Ever since schools have existed teachers have set tasks to start learning processes in their pupils. Research into the topic of learning (mostly with a constructivist approach) as well as the use of teaching concepts that focus on co-operative, problem-solving and action-orientated learning mean that a new task format is required.
The (skills-orientated) learning tasks that have been chosen here should accompany and support the subject-related learning process. They are one way to consolidate skills that have been gained in a sustained manner and also to promote independent learning. The development of appropriate learning tasks is the basis for successful learning.
In the Teaching Units that have been compiled as part of this project, the learning tasks play a significant role in enabling pupils to acquire and to apply on their own subject-related methods and working techniques and also to learn how to learn. This should also (further) develop pupils' ability to learn.
The lessons resulting from this have therefore been looked at more from the pupils' point of view, so that more rigorous thinking and especially independent work can be furthered and developed. In the planning one must take the view "from the end" – which skills are to be developed. Only then can one formulate initial learning situations with matching learning tasks.
When formulating learning tasks situations should be planned that are relevant to pupils' everyday lives. Teachers choose an open learning format , in which pupils are given learning space in which they can work on their individual goals and strategies to solve the problem. They receive support by the learning tasks being pre-structured into smaller subtasks and from differentiated offers of help with varying levels of difficulty. Thus it is possible for pupils to an increased degree to organize, check and reflect on their own learning processes and also on those of their fellow pupils.
In the planning such teaching concepts require conscious decisions as to when the teacher will give pupils their grades. It must be made transparent and clear in which situations performance is expected and how it will be graded.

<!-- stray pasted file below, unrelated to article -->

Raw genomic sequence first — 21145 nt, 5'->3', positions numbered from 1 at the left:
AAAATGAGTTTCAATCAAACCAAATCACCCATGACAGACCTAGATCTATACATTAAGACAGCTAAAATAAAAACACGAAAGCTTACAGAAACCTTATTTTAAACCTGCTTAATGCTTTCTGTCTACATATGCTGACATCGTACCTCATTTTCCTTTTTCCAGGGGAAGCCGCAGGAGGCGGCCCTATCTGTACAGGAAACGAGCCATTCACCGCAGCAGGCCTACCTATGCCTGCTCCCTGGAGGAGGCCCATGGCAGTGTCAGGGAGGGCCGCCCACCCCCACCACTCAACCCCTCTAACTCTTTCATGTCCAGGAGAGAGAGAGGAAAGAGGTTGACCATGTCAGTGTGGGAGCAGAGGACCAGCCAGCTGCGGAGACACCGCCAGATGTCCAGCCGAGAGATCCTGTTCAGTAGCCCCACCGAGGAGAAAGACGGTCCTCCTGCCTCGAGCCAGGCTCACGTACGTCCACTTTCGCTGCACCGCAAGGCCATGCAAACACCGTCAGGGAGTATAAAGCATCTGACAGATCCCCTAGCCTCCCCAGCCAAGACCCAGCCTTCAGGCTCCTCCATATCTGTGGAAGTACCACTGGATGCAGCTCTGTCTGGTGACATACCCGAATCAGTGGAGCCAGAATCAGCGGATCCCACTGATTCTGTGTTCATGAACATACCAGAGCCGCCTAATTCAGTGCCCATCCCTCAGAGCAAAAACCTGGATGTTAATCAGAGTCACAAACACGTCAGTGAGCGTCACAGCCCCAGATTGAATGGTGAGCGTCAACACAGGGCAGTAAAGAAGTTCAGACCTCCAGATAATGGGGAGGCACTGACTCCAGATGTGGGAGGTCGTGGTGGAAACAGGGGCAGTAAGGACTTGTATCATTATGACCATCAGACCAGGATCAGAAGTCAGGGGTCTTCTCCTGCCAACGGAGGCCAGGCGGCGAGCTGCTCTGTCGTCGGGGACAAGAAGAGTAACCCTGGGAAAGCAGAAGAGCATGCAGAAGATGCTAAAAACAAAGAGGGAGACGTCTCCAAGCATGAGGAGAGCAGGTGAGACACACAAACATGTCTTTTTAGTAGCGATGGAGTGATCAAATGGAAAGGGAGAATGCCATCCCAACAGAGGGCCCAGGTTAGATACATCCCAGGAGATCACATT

„Wichtig ist, …dass in Schulen nicht Lernen und Leisten permanent miteinander vermischt werden, sondern dass es im Unterricht separat sowohl Lern- als auch Leistungssituationen gibt. In Leistungssituationen demonstriert der Schüler […], was er kann; er vermeidet Fehler, weil er subjektiv Erfolge erleben will, aber Misserfolge oft nicht vermeiden kann. In Lernsituationen wird in entspannter Weise Neues erfahren; aus Fehlern lernt man; Mitschüler sind nicht Konkurrenten, sondern Partner, Lehrer sind nicht Beurteilende, sondern Unterstützende. Entscheidend an Lern- und Leistungssituationen ist nicht, was der Lehrer beabsichtigt, sondern wie sie der Schüler erlebt.“ 2
Structuring the lessons by means of skills-orientated learning tasks will make the connection through which pupils are enabled to develop their skills in the subject-related and methodical work on their own.
Criteria for good learning tasks3
• Learning strategies
Good learning tasks must enable problem-orientated work and also reflect the conditions for successful learning. This involves cumulative learning as well as the acquisition of intelligent knowledge . An additive approach, through e.g. isolated training of partial skills, may lead to passive knowledge, but it will not enable pupils to solve complex tasks on their own. Solving such problems requires individual decisions about possible subtasks, the use of subject-related strategies and the ability to plan and monitor the learning process. These skills need to be learnt through doing learning tasks.
• Thinking about the learning process and metacognition
Good learning tasks must prepare pupils to learn on their own; they must support pupils in actively following situations in the learning process, such as remembering what was previously learnt, integrating what has been learnt, thinking back over how the learning went and realistically evaluating the learning process and results. This requires metacognitive abilities. One cannot expect pupils to have these already; they must gain them gradually through the learning tasks.
• Establishing links
Intelligent knowledge is built up through cumulative learning. Good learning tasks play an important part in ensuring that intelligent knowledge is gained cumulatively. Through well-designed learning tasks pupils must be able to draw on specialist knowledge, capabilities and skills that they can deepen, strengthen and consolidate in new learning contexts, so that they can activate them in other, comparable situations and can combine them constructively with new learning challenges.
• Transparent processes and metacommunication
Important prerequisites for such intelligent knowledge and enhancement of learning are clearly defined goals, metacommunication as to the learning process and problem-solving methods in co-operative learning arrangements. Communication and discussion about the "how" to solve the task(s) in question makes gaining intelligent knowledge easier and enables pupils increasingly to carry out their learning on their own. Well-chosen learning tasks inspire metacommunication in co-operative discussion forms.